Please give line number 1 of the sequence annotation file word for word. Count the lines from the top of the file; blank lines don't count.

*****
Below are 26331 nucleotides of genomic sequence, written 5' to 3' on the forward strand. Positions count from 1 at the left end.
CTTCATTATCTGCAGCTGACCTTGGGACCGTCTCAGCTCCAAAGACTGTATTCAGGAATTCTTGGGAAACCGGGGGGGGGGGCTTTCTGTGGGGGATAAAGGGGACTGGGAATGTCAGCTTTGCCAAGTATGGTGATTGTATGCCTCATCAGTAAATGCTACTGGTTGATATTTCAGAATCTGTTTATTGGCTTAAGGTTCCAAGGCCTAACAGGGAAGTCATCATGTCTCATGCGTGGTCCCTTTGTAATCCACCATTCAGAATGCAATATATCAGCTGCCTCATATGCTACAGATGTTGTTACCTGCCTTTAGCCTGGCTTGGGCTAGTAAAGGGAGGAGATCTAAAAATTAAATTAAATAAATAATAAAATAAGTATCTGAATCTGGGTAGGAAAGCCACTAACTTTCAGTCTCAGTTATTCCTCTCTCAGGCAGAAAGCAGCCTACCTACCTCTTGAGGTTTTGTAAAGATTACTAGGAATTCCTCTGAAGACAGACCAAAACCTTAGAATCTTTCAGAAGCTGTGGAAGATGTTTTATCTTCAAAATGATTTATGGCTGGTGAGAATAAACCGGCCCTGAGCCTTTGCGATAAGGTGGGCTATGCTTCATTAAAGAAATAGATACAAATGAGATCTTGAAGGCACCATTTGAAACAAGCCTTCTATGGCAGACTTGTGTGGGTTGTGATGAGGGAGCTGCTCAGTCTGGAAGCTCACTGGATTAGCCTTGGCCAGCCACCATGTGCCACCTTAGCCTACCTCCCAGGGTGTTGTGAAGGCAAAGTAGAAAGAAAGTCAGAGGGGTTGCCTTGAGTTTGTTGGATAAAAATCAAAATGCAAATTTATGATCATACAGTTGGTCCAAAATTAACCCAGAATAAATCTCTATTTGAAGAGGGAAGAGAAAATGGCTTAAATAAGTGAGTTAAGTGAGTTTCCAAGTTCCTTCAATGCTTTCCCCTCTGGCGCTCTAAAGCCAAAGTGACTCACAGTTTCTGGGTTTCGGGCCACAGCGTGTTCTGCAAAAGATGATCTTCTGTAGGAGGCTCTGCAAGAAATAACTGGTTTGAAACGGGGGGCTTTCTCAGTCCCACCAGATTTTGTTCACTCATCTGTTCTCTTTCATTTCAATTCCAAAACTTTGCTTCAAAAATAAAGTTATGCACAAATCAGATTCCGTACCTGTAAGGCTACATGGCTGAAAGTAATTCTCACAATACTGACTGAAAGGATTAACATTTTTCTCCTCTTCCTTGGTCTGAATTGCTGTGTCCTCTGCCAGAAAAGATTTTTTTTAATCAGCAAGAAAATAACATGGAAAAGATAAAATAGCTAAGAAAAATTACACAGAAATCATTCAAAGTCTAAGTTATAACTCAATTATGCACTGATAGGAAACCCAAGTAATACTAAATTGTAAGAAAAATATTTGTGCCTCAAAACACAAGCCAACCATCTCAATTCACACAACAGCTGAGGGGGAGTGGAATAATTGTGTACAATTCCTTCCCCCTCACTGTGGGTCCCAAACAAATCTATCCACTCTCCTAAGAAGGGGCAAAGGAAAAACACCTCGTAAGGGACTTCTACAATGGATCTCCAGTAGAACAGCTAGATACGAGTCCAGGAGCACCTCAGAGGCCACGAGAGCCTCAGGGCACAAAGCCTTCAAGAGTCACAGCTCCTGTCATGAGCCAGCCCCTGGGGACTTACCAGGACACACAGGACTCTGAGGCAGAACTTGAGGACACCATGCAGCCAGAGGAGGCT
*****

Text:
Below are 26331 nucleotides of genomic sequence, written 5' to 3' on the forward strand. Positions count from 1 at the left end.